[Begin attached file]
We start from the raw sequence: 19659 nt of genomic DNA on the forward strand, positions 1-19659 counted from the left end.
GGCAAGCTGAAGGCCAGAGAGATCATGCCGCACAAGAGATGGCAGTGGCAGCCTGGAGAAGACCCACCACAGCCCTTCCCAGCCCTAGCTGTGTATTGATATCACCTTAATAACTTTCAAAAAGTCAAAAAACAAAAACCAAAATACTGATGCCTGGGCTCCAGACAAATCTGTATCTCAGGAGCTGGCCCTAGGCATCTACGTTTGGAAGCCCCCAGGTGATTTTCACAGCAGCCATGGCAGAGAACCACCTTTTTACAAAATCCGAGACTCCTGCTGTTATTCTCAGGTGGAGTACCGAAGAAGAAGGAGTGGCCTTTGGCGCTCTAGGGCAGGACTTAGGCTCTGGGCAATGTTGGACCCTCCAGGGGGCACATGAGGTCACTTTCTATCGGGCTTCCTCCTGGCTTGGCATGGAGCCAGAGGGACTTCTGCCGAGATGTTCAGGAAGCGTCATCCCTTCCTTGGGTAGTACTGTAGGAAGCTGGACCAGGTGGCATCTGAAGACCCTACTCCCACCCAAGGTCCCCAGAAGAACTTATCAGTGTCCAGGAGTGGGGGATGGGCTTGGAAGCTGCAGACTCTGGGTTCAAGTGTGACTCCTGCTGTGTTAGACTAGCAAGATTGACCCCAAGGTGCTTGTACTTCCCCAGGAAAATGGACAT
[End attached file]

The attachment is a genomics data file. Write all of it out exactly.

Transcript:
We start from the raw sequence: 19659 nt of genomic DNA on the forward strand, positions 1-19659 counted from the left end.
GGCAAGCTGAAGGCCAGAGAGATCATGCCGCACAAGAGATGGCAGTGGCAGCCTGGAGAAGACCCACCACAGCCCTTCCCAGCCCTAGCTGTGTATTGATATCACCTTAATAACTTTCAAAAAGTCAAAAAACAAAAACCAAAATACTGATGCCTGGGCTCCAGACAAATCTGTATCTCAGGAGCTGGCCCTAGGCATCTACGTTTGGAAGCCCCCAGGTGATTTTCACAGCAGCCATGGCAGAGAACCACCTTTTTACAAAATCCGAGACTCCTGCTGTTATTCTCAGGTGGAGTACCGAAGAAGAAGGAGTGGCCTTTGGCGCTCTAGGGCAGGACTTAGGCTCTGGGCAATGTTGGACCCTCCAGGGGGCACATGAGGTCACTTTCTATCGGGCTTCCTCCTGGCTTGGCATGGAGCCAGAGGGACTTCTGCCGAGATGTTCAGGAAGCGTCATCCCTTCCTTGGGTAGTACTGTAGGAAGCTGGACCAGGTGGCATCTGAAGACCCTACTCCCACCCAAGGTCCCCAGAAGAACTTATCAGTGTCCAGGAGTGGGGGATGGGCTTGGAAGCTGCAGACTCTGGGTTCAAGTGTGACTCCTGCTGTGTTAGACTAGCAAGATTGACCCCAAGGTGCTTGTACTTCCCCAGGAAAATGGACAT